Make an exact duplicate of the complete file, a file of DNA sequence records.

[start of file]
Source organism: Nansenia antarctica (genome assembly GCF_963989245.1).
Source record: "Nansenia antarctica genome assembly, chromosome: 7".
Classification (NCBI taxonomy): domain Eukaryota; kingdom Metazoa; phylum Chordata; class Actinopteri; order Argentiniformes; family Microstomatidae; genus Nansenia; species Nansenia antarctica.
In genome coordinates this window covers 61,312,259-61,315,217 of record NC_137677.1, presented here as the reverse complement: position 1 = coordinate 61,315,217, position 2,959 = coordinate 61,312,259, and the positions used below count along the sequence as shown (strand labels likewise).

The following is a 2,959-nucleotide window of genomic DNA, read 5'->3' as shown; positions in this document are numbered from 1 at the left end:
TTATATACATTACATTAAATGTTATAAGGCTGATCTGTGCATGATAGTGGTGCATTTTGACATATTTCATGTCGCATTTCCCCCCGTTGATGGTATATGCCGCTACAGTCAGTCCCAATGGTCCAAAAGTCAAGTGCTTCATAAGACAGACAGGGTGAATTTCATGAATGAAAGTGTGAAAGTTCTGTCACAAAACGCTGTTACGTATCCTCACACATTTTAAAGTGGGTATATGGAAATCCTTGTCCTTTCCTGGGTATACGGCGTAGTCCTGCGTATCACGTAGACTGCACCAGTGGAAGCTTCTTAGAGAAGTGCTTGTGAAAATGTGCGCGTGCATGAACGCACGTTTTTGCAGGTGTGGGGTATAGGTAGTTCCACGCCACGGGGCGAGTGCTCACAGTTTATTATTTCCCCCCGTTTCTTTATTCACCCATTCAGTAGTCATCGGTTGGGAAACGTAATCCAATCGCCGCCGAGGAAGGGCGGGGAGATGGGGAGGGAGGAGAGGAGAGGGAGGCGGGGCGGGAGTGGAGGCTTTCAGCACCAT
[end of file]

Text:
Source organism: Nansenia antarctica (genome assembly GCF_963989245.1).
Source record: "Nansenia antarctica genome assembly, chromosome: 7".
Classification (NCBI taxonomy): domain Eukaryota; kingdom Metazoa; phylum Chordata; class Actinopteri; order Argentiniformes; family Microstomatidae; genus Nansenia; species Nansenia antarctica.
In genome coordinates this window covers 61,312,259-61,315,217 of record NC_137677.1, presented here as the reverse complement: position 1 = coordinate 61,315,217, position 2,959 = coordinate 61,312,259, and the positions used below count along the sequence as shown (strand labels likewise).

The following is a 2,959-nucleotide window of genomic DNA, read 5'->3' as shown; positions in this document are numbered from 1 at the left end:
TTATATACATTACATTAAATGTTATAAGGCTGATCTGTGCATGATAGTGGTGCATTTTGACATATTTCATGTCGCATTTCCCCCCGTTGATGGTATATGCCGCTACAGTCAGTCCCAATGGTCCAAAAGTCAAGTGCTTCATAAGACAGACAGGGTGAATTTCATGAATGAAAGTGTGAAAGTTCTGTCACAAAACGCTGTTACGTATCCTCACACATTTTAAAGTGGGTATATGGAAATCCTTGTCCTTTCCTGGGTATACGGCGTAGTCCTGCGTATCACGTAGACTGCACCAGTGGAAGCTTCTTAGAGAAGTGCTTGTGAAAATGTGCGCGTGCATGAACGCACGTTTTTGCAGGTGTGGGGTATAGGTAGTTCCACGCCACGGGGCGAGTGCTCACAGTTTATTATTTCCCCCCGTTTCTTTATTCACCCATTCAGTAGTCATCGGTTGGGAAACGTAATCCAATCGCCGCCGAGGAAGGGCGGGGAGATGGGGAGGGAGGAGAGGAGAGGGAGGCGGGGCGGGAGTGGAGGCTTTCAGCACCAT